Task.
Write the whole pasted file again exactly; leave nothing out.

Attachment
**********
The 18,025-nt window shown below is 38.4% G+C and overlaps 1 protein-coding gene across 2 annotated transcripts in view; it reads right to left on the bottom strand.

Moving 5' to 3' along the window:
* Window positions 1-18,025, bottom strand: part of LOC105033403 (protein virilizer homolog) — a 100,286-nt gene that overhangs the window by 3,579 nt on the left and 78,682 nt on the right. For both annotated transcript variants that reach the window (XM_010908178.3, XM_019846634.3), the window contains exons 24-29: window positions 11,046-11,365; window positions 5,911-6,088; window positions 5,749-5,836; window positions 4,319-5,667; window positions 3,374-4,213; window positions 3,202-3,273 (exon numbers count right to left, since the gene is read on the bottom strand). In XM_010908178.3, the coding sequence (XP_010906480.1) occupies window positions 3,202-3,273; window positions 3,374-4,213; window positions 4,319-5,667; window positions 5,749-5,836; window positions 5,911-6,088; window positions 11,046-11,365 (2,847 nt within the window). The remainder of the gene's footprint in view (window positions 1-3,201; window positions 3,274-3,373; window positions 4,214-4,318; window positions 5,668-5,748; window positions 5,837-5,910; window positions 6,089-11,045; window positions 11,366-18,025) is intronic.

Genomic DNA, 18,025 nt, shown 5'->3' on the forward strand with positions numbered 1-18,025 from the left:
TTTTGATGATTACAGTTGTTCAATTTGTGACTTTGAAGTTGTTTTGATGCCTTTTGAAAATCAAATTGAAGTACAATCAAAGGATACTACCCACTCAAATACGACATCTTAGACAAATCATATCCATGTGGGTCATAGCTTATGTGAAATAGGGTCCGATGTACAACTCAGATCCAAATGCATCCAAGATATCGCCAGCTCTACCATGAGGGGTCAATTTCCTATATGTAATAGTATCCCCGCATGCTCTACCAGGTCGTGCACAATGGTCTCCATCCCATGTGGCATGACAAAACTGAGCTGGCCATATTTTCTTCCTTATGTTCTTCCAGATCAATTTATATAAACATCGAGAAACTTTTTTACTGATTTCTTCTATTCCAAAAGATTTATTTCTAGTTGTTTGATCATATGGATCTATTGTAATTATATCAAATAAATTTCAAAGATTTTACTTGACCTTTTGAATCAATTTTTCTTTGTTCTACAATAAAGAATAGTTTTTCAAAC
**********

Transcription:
The 18,025-nt window shown below is 38.4% G+C and overlaps 1 protein-coding gene across 2 annotated transcripts in view; it reads right to left on the bottom strand.

Moving 5' to 3' along the window:
* Window positions 1-18,025, bottom strand: part of LOC105033403 (protein virilizer homolog) — a 100,286-nt gene that overhangs the window by 3,579 nt on the left and 78,682 nt on the right. For both annotated transcript variants that reach the window (XM_010908178.3, XM_019846634.3), the window contains exons 24-29: window positions 11,046-11,365; window positions 5,911-6,088; window positions 5,749-5,836; window positions 4,319-5,667; window positions 3,374-4,213; window positions 3,202-3,273 (exon numbers count right to left, since the gene is read on the bottom strand). In XM_010908178.3, the coding sequence (XP_010906480.1) occupies window positions 3,202-3,273; window positions 3,374-4,213; window positions 4,319-5,667; window positions 5,749-5,836; window positions 5,911-6,088; window positions 11,046-11,365 (2,847 nt within the window). The remainder of the gene's footprint in view (window positions 1-3,201; window positions 3,274-3,373; window positions 4,214-4,318; window positions 5,668-5,748; window positions 5,837-5,910; window positions 6,089-11,045; window positions 11,366-18,025) is intronic.

Genomic DNA, 18,025 nt, shown 5'->3' on the forward strand with positions numbered 1-18,025 from the left:
TTTTGATGATTACAGTTGTTCAATTTGTGACTTTGAAGTTGTTTTGATGCCTTTTGAAAATCAAATTGAAGTACAATCAAAGGATACTACCCACTCAAATACGACATCTTAGACAAATCATATCCATGTGGGTCATAGCTTATGTGAAATAGGGTCCGATGTACAACTCAGATCCAAATGCATCCAAGATATCGCCAGCTCTACCATGAGGGGTCAATTTCCTATATGTAATAGTATCCCCGCATGCTCTACCAGGTCGTGCACAATGGTCTCCATCCCATGTGGCATGACAAAACTGAGCTGGCCATATTTTCTTCCTTATGTTCTTCCAGATCAATTTATATAAACATCGAGAAACTTTTTTACTGATTTCTTCTATTCCAAAAGATTTATTTCTAGTTGTTTGATCATATGGATCTATTGTAATTATATCAAATAAATTTCAAAGATTTTACTTGACCTTTTGAATCAATTTTTCTTTGTTCTACAATAAAGAATAGTTTTTCAAAC